In The Emotional Life of Contemporary Public Memorials, Professor Doss was focusing most of her attention on theory building that might explain the evocative power of these "temporary memorials," but we extend some of these insights and argue that these material logics and ontologies were being produced long after the cleanup of the temporary memorials.
Moreover, this was also a time when the symbolic and material cleanup of Lower Manhattan became so complicated that it forced the hand of governmental officials, who had to think ahead and plan for what needed to be put in place after the removals. As we explain in more detail below, all of this talk of removal and infrastructural change soon became entangled in conversations about preventing the next potential 9/11 attack.
As is the case with many situations that involve hostile or threatening objects — what W. J. T. Mitchell would call taboo or iconoclast objects — the choice of how to frame these dangers and how to respond to perceived threats involved both things and human relationships. In the introduction, we alluded to the material significance of dust in 9/11 commemoration, and it would be during this early period that dust, and the rhetorics about dust, had everything to do with securitization of Ground Zero and surrounding areas.
In many ways Latour was ahead of his time, because all of his theorizing about networks and agentic objects and so forth would soon be echoed by post-9/11 commentaries on chaos theory, "network-centric" terrorism, and algorithmic counterterrorist efforts. Yet, for the local communities who lived in and around Lower Manhattan, it was the symbolic nature of all of this dust and debris that worried those who were familiar with urban ecologies.
Dust, for instance, was materially networked with pulverized body parts, toxic chemicals, and debris from the terrorist attacks. Not only that, but dust was the material manifestation of that which remained after al Qaeda terrorists hijacked two American Airlines aircrafts to topple two of America's most iconic objects. Dust, therefore, was not, nor was it ever, just dust; for many New Yorkers and other witnesses to this tragedy, it was always mixed with, and composed of, something else. Dust, in other words, became part of complex material-semiotic assemblages as an early dingpolitik that was associated with these dark times. This importance of dust is especially true considering that it had various elemental, structural, and affective dimensions that could be referenced in complex American security assemblages.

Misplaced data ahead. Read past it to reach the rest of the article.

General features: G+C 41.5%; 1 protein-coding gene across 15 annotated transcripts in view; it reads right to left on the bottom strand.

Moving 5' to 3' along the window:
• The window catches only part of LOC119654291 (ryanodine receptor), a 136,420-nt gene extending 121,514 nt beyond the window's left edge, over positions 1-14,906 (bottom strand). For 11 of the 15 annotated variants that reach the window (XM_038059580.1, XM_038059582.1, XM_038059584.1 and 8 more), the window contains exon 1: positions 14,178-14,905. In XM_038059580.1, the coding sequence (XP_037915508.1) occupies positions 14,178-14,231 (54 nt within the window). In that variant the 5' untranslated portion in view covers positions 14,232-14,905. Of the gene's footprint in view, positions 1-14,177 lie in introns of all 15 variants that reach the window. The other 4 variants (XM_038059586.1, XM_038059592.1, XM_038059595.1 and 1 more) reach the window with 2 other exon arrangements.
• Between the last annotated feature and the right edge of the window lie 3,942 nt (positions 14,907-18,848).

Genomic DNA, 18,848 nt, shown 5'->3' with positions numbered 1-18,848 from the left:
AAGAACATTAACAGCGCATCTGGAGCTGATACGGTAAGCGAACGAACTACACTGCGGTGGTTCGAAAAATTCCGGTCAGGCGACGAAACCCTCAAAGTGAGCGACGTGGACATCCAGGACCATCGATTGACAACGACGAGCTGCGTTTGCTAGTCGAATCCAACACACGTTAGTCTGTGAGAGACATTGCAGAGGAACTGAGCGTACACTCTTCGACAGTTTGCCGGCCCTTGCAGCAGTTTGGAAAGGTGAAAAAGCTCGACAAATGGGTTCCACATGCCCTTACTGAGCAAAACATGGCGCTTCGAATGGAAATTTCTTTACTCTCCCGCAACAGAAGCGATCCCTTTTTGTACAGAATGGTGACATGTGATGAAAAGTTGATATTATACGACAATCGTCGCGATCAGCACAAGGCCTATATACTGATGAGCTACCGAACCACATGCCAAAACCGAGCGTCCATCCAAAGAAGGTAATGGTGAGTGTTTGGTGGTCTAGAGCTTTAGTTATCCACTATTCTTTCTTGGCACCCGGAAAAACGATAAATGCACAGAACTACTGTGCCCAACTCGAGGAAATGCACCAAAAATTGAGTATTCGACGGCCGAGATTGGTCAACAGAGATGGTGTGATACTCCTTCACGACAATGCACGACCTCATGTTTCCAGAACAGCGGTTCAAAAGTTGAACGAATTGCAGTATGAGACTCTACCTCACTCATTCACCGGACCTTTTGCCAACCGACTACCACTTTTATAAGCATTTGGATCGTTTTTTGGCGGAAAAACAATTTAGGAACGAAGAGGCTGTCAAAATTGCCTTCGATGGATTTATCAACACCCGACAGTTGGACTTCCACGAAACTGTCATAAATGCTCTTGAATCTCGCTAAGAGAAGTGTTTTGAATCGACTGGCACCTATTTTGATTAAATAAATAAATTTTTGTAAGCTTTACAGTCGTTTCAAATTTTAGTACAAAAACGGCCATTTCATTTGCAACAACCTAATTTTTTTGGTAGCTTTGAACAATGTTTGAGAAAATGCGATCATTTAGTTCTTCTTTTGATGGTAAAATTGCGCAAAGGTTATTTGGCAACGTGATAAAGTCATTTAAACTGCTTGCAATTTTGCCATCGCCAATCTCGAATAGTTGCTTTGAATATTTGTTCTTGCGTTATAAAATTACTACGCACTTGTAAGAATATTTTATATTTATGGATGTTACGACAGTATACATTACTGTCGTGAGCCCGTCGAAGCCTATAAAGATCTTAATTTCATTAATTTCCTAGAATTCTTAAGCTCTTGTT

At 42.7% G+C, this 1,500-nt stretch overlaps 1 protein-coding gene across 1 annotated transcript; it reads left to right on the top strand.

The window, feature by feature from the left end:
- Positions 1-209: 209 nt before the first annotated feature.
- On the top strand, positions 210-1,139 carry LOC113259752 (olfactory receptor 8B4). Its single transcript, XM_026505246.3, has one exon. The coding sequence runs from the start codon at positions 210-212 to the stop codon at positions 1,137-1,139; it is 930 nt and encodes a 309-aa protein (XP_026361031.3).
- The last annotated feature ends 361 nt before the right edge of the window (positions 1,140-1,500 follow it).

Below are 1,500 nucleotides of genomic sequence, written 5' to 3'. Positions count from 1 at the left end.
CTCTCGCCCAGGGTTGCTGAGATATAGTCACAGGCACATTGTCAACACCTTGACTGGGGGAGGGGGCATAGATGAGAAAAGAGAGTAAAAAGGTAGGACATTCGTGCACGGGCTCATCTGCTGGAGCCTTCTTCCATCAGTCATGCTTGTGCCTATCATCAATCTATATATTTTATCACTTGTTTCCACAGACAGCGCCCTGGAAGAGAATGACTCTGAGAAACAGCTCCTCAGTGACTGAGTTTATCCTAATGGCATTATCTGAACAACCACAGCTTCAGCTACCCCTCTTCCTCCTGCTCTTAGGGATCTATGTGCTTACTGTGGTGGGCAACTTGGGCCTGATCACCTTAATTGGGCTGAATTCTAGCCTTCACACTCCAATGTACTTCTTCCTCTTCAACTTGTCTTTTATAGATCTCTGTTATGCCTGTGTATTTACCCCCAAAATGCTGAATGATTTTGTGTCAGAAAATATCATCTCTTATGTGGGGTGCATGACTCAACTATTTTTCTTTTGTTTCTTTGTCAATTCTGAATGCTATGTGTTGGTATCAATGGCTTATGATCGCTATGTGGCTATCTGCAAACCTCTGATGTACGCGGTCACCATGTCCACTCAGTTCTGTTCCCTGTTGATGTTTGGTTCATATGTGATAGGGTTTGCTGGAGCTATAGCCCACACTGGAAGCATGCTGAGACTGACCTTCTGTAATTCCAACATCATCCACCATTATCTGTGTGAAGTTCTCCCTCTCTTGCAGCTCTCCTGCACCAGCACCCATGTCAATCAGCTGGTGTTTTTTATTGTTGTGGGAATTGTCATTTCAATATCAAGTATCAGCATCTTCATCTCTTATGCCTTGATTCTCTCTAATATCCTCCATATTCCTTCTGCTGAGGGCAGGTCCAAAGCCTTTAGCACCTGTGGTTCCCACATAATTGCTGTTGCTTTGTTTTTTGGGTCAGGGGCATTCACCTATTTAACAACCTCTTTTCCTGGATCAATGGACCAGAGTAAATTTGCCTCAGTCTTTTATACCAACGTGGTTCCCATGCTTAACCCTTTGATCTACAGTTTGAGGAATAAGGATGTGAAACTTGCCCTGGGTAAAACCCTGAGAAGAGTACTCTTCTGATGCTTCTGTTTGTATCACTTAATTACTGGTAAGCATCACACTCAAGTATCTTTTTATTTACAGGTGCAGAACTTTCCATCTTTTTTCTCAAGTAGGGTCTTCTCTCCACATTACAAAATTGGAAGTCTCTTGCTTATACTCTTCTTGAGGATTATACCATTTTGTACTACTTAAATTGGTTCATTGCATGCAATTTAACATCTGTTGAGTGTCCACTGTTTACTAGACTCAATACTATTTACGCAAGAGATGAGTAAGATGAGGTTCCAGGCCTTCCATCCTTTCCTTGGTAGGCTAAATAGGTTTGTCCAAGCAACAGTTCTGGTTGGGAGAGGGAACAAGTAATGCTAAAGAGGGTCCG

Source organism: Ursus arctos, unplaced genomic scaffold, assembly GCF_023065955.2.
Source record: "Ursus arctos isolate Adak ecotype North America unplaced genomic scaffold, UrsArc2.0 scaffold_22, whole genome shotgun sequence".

The contents of dust thus triggered widespread debates about to whom, or what organization, the dust belonged, and how it should be treated, especially once an October 21, 2001, forensic analysis revealed that the "dust" removed from Ground Zero and placed in the Fresh Kills Landfill included 4,257 "body parts." What was in the dust, what needed to be done about it, and who was liable for its hazardous health effects post-cleanup (or the mishandling of body parts) were just some of the questions that these social agents were asking during these early days.
While many governmental elites worried about public health and counterterrorist dangers, and while others worked at removing dust's "dangerous" materiality, local residents were covering its spaces with makeshift shrines and memorials. These locals were interested in commemorating the dead, and on a more practical level, they wanted to help locate the "missing." Debates about human remains only complicated these matters.